Whooping cough outbreak hits New Brunswick: health official
The province’s acting chief medical officer of health has confirmed there are currently 22 cases of whooping cough in New Brunswick – with the majority in the Fredericton area.
Dr. Jennifer Russell said there are 12 cases in the capital region, with two of the cases confirmed to be at Devon Middle School.
Anglophone West School District director of communications Jason Humphrey said on Thursday the central region medical officer of health declared an outbreak. He said some of the people who have contracted the disease are at Devon Middle School.
“What we’ve received for information from the medical officer of health is that there are some individuals in the central region, the Fredericton area… but we have been told there are some individuals at Devon Middle School with whooping cough.” Humphrey said.
He said school officials have been working with the public health officer since the first case was detected.
“Basically we will take the direction and guidance from public health officer. Right now it’s more of coordinating any clinics they might need to put on and as well as sharing information that’s important to the public that comes from public health,” Humphrey said,
An email was sent out to parents at the school confirm the outbreak Thursday and informing parents about a vaccination clinic April 27 for students who need booster shots.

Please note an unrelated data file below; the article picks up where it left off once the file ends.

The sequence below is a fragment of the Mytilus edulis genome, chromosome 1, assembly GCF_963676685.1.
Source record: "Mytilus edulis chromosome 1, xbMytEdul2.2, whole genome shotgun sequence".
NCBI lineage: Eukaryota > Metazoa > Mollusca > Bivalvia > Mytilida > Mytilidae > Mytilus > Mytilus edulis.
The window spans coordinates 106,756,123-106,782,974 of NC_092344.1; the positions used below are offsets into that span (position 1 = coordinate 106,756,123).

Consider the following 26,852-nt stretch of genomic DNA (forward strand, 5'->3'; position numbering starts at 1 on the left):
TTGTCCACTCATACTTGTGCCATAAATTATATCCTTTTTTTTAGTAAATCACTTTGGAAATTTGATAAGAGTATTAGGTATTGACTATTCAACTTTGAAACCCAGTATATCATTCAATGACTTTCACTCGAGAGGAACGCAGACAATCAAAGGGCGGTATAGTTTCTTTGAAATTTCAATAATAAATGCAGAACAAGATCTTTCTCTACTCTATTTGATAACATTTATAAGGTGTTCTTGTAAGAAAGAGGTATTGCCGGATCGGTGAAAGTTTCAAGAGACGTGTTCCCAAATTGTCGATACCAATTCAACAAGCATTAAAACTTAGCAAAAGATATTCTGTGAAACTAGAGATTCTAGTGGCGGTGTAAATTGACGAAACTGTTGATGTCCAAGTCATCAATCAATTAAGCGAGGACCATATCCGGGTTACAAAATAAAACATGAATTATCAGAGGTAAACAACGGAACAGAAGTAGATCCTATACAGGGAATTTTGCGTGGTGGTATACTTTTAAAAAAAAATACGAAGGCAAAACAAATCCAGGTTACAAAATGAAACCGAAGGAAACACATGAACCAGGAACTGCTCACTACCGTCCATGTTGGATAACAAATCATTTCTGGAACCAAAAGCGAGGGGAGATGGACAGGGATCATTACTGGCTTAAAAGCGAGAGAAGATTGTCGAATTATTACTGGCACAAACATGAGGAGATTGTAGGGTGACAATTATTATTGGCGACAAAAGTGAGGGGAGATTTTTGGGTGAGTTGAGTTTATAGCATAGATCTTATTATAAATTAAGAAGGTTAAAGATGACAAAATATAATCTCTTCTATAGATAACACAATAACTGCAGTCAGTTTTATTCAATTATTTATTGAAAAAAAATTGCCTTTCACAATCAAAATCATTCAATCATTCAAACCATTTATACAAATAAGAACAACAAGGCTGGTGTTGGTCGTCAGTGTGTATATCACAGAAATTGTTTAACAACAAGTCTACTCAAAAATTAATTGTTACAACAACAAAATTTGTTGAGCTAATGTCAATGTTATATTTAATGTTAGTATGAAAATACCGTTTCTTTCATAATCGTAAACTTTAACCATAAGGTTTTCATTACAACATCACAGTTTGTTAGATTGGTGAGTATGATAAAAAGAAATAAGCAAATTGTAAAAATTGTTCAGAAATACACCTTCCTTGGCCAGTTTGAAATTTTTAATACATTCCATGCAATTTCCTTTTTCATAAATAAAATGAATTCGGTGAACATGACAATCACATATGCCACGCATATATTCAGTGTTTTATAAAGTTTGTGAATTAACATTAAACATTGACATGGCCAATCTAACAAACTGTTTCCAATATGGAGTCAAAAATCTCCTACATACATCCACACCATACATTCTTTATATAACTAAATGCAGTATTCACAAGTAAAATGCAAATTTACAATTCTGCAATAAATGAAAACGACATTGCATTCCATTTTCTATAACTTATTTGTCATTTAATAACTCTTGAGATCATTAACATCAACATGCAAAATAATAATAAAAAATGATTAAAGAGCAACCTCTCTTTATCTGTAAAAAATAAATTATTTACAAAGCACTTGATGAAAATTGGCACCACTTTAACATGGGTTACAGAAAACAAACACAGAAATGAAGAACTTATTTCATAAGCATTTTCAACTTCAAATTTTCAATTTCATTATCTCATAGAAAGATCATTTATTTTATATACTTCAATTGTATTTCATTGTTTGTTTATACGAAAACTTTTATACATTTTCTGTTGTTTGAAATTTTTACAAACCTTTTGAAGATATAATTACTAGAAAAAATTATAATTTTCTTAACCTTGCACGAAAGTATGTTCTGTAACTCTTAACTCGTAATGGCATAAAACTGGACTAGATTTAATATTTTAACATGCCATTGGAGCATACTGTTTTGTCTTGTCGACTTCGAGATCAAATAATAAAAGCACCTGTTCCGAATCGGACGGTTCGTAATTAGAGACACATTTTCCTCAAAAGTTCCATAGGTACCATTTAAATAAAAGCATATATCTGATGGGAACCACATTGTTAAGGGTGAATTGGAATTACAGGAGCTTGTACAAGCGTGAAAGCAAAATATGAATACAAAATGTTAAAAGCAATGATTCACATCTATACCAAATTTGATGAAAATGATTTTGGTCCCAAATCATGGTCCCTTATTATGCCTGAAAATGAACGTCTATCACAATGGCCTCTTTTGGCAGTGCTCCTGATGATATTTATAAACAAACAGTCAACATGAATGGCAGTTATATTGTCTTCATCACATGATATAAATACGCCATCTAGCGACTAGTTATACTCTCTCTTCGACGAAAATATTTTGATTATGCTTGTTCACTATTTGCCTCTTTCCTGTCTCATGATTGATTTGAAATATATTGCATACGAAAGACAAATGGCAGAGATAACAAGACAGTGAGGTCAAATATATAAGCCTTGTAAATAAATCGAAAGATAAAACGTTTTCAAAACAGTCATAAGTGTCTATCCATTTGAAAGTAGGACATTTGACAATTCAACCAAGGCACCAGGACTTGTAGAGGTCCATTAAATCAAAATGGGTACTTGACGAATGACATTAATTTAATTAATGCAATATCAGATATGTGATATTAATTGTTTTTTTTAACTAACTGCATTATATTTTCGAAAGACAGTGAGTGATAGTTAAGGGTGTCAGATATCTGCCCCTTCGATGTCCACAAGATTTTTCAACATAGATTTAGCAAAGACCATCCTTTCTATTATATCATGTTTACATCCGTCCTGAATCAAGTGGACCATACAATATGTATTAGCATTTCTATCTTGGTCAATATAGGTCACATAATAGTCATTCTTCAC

“When the [regional] medical officer of health declared an outbreak, she meant in this region, so there’s 12 in this region, so once it got above 10 she was concerned it was an outbreak situation,” Russell said.
Russell said the 22 people affected are a wide array of ages. She said it’s important adults ensure their vaccinations are up-to-date as well to protect themselves and others and prevent the outbreak from spreading further.
Fredericton Junction resident Katelyn Graves said she’s concerned about taking her 10-month-old daughter Kamarie out to public events this weekend because of fear she could contract whooping cough.
“My baby’s not in school, but she’s also not able to be fully vaccinated. She’s only 10 months so she can’t be fully vaccinated herself to be protected until she’s 18 months,” Graves said. “It makes you feel a little helpless.”
Fredericton resident Brenda Craft-Breau has an 18 month old child and said although he’s vaccinated she said it’s worrisome.
“I think anything that has to do with your child, you worry,” Craft-Breau said. “Ya, it’s a little concerning.”
“We would like to see anybody who’s an adult who hasn’t had their adult booster to go ahead and get that because that will really really help with this outbreak,” Russell said.
Russell said in 2012 there were more than 1,000 cases. She said this outbreak doesn’t compare to 2012 and said public health staff are following protocols and processes to prevent further transmission of the disease.
“The people who have been diagnosed, their relatives and close contacts have been contacted, health care providers have been notified that they should be a higher lookout and be more vigilant on trying to diagnosis it and test for it,” Russell said.
She said the term “outbreak” isn’t meant to spark fear or panic amongst the general public and said those who are most at risk have already been informed and have been proactively given antibiotics.
Russell said the vaccine takes a while to work, but said right now getting it is the best defense to protect again the spread
“If you are an adult and you haven’t had your booster, go ahead and get that done,” Russell said.
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